Listening to India
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Listening to India

Of birds and cages

Colaba, Mumbai

A chorus of crows and mynas wakes me up this morning. Perhaps I am projecting, but they sound bright-eyed. Fresh, you know. Ready to take on the world. Undaunted and unfazed by humanity’s noise and complexity. Perhaps they have practice in this regard. They are, after all, the birds of Mumbai.

Mumbai is one of the world’s largest and most populous cities — home to more than twenty million people. Like Doha, Mumbai was once a fishing village. It exploded in both size and influence as the currents of history shaped it into the city it is today. Something within me aches a little, when I think of what cities like Doha and Mumbai were like before they became celebrated global metropolises. You could probably hear the waves back then, and smell the salt as it lifts off from the sea. Shorelines would not have been crowded, and it would have been possible to know the ecology of these places with an intimacy that is utterly inconceivable now.

I am fortunate to live on an island that has retained a measure of its natural beauty. I know what it feels like to sit by the shore, lose yourself in the rush of the waves, and feel at home. It breaks my heart that so many of the world’s coastlines were once so untrammeled and serene, and have now been displaced by urban landscapes that show no sign of receding.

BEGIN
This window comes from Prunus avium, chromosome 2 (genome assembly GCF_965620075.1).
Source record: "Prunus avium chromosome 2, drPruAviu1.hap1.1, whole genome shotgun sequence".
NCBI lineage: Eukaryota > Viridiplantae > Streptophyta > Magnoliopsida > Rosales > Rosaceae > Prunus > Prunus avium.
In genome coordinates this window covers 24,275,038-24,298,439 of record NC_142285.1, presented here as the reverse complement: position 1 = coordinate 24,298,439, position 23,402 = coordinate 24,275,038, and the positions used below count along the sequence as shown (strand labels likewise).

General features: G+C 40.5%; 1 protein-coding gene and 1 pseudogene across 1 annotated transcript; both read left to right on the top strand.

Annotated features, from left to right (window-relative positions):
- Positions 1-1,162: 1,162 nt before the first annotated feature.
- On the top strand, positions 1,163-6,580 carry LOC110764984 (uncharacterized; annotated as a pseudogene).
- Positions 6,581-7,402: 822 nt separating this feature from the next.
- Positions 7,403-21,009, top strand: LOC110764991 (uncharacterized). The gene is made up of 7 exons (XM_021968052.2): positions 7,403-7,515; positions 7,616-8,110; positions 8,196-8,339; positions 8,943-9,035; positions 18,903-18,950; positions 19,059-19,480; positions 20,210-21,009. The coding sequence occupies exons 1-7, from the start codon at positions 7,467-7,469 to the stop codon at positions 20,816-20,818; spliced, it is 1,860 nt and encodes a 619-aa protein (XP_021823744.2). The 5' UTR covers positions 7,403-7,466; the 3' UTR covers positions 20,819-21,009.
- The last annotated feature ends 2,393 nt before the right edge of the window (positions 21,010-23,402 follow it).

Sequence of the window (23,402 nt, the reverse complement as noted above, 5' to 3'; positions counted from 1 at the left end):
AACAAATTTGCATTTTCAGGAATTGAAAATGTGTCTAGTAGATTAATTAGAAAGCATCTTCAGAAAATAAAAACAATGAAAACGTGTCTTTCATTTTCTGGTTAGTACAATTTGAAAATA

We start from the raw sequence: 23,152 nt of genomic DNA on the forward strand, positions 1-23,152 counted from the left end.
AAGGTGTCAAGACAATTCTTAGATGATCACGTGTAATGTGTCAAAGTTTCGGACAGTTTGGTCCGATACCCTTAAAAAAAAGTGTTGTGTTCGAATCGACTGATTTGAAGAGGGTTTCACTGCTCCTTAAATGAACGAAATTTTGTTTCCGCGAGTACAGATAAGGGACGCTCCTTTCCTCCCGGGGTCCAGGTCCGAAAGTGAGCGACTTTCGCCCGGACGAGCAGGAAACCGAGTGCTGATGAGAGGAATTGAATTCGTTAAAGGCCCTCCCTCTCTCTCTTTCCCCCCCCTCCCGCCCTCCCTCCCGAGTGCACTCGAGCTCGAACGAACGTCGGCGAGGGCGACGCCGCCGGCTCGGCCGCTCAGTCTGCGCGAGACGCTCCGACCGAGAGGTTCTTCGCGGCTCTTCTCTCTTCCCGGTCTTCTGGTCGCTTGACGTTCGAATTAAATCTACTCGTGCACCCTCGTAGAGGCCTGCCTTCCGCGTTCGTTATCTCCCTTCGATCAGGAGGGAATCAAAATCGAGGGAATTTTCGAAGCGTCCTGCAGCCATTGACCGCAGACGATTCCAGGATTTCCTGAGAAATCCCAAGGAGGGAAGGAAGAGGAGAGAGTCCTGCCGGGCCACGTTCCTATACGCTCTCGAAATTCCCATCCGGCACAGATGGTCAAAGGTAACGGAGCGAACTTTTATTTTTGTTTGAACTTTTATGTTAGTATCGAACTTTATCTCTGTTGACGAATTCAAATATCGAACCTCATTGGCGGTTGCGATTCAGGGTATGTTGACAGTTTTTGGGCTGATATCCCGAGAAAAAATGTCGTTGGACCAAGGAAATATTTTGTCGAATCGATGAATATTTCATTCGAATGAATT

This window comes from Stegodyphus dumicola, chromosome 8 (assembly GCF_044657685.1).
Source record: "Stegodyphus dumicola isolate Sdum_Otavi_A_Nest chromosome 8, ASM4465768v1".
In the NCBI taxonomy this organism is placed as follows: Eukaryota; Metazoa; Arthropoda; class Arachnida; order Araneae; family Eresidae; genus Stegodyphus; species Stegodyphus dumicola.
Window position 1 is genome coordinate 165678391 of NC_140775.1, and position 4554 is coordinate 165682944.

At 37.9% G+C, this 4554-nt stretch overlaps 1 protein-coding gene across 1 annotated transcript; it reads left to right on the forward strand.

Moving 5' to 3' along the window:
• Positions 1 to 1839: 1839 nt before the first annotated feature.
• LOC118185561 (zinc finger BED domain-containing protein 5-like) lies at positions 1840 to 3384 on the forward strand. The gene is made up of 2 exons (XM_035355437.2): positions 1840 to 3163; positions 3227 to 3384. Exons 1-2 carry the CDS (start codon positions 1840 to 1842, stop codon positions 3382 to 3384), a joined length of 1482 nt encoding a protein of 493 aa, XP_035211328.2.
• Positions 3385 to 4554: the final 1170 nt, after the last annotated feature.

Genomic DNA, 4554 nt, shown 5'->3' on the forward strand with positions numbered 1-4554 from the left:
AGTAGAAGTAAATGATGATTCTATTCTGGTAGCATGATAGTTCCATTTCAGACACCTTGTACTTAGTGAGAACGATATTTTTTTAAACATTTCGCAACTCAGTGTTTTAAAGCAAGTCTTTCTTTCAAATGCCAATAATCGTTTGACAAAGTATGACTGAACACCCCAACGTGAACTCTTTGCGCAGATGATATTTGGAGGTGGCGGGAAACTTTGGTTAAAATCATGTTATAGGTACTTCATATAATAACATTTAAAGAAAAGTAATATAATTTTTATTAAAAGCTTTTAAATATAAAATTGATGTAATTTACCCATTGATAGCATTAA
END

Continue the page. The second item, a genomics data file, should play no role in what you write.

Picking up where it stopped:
Sometimes, contemplating the size — let alone the ecological footprint — of major world cities hurts. But today, on my first day in India in three years, my heart also feels restored in certain ways. I have been visiting this country every two or three years since I was a baby. Certain aspects of life here form a baseline (or, since we’re supposed to be talking about music, a bassline) that resonates within me whenever I return.

Listening for familiar sounds this morning, I also listen for what I am unable to hear. Lately it has occurred to me that the art of listening is not only about noticing and describing the sounds that prevail in a space. It is also about considering everything in a landscape that does not audibly speak, or sing. Perhaps in this sort of listening, the fishing villages of times past can still volunteer their wisdom on how to live. And memory can work its magic.

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Priya Parrotta

Priya Parrotta

Author, climate activist, singer & Founder/Director of Music & the Earth International (musicandtheearth.org)